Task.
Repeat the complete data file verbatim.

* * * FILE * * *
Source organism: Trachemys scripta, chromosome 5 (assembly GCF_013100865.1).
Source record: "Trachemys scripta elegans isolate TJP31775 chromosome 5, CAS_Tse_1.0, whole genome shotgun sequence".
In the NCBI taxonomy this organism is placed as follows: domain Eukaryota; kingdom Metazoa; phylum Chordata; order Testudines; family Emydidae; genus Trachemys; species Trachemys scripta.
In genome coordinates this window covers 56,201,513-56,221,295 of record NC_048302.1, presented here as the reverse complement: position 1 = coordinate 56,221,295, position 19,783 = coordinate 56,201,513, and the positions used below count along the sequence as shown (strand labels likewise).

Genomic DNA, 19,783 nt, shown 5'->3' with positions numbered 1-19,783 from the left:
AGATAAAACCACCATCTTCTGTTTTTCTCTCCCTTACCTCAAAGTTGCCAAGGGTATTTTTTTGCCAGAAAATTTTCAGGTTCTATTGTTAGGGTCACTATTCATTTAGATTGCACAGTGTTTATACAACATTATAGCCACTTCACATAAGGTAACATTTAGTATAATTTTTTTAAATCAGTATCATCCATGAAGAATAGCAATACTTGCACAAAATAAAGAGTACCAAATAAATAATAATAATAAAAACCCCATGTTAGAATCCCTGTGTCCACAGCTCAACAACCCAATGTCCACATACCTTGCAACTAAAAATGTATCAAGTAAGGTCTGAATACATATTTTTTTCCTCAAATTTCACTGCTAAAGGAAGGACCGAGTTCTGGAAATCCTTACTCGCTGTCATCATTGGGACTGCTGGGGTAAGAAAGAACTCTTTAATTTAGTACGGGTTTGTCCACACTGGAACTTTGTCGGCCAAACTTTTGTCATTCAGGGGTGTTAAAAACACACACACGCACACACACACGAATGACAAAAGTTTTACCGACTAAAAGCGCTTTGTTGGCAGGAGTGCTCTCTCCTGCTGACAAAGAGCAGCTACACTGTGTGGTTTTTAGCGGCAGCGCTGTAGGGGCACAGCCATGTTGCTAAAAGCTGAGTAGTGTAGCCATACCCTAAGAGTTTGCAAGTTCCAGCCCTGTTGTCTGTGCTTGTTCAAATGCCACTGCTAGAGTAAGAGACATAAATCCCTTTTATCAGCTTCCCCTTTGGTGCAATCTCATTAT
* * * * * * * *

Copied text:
Source organism: Trachemys scripta, chromosome 5 (assembly GCF_013100865.1).
Source record: "Trachemys scripta elegans isolate TJP31775 chromosome 5, CAS_Tse_1.0, whole genome shotgun sequence".
In the NCBI taxonomy this organism is placed as follows: domain Eukaryota; kingdom Metazoa; phylum Chordata; order Testudines; family Emydidae; genus Trachemys; species Trachemys scripta.
In genome coordinates this window covers 56,201,513-56,221,295 of record NC_048302.1, presented here as the reverse complement: position 1 = coordinate 56,221,295, position 19,783 = coordinate 56,201,513, and the positions used below count along the sequence as shown (strand labels likewise).

Genomic DNA, 19,783 nt, shown 5'->3' with positions numbered 1-19,783 from the left:
AGATAAAACCACCATCTTCTGTTTTTCTCTCCCTTACCTCAAAGTTGCCAAGGGTATTTTTTTGCCAGAAAATTTTCAGGTTCTATTGTTAGGGTCACTATTCATTTAGATTGCACAGTGTTTATACAACATTATAGCCACTTCACATAAGGTAACATTTAGTATAATTTTTTTAAATCAGTATCATCCATGAAGAATAGCAATACTTGCACAAAATAAAGAGTACCAAATAAATAATAATAATAAAAACCCCATGTTAGAATCCCTGTGTCCACAGCTCAACAACCCAATGTCCACATACCTTGCAACTAAAAATGTATCAAGTAAGGTCTGAATACATATTTTTTTCCTCAAATTTCACTGCTAAAGGAAGGACCGAGTTCTGGAAATCCTTACTCGCTGTCATCATTGGGACTGCTGGGGTAAGAAAGAACTCTTTAATTTAGTACGGGTTTGTCCACACTGGAACTTTGTCGGCCAAACTTTTGTCATTCAGGGGTGTTAAAAACACACACACGCACACACACACGAATGACAAAAGTTTTACCGACTAAAAGCGCTTTGTTGGCAGGAGTGCTCTCTCCTGCTGACAAAGAGCAGCTACACTGTGTGGTTTTTAGCGGCAGCGCTGTAGGGGCACAGCCATGTTGCTAAAAGCTGAGTAGTGTAGCCATACCCTAAGAGTTTGCAAGTTCCAGCCCTGTTGTCTGTGCTTGTTCAAATGCCACTGCTAGAGTAAGAGACATAAATCCCTTTTATCAGCTTCCCCTTTGGTGCAATCTCATTAT